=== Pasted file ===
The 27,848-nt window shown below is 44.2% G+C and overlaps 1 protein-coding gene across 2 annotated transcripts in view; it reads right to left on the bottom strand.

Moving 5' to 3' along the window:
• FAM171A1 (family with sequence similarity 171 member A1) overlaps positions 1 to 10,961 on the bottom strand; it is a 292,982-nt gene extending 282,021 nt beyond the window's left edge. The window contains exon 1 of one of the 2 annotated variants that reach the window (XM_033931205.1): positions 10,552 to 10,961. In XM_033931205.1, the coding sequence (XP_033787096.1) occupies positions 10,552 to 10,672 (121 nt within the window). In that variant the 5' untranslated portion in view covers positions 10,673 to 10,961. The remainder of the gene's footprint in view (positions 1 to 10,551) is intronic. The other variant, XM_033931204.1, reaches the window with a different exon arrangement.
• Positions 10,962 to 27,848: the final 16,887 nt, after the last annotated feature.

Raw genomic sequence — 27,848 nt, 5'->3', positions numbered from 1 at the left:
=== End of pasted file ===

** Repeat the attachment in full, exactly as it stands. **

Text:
The 27,848-nt window shown below is 44.2% G+C and overlaps 1 protein-coding gene across 2 annotated transcripts in view; it reads right to left on the bottom strand.

Moving 5' to 3' along the window:
• FAM171A1 (family with sequence similarity 171 member A1) overlaps positions 1 to 10,961 on the bottom strand; it is a 292,982-nt gene extending 282,021 nt beyond the window's left edge. The window contains exon 1 of one of the 2 annotated variants that reach the window (XM_033931205.1): positions 10,552 to 10,961. In XM_033931205.1, the coding sequence (XP_033787096.1) occupies positions 10,552 to 10,672 (121 nt within the window). In that variant the 5' untranslated portion in view covers positions 10,673 to 10,961. The remainder of the gene's footprint in view (positions 1 to 10,551) is intronic. The other variant, XM_033931204.1, reaches the window with a different exon arrangement.
• Positions 10,962 to 27,848: the final 16,887 nt, after the last annotated feature.

Raw genomic sequence — 27,848 nt, 5'->3', positions numbered from 1 at the left: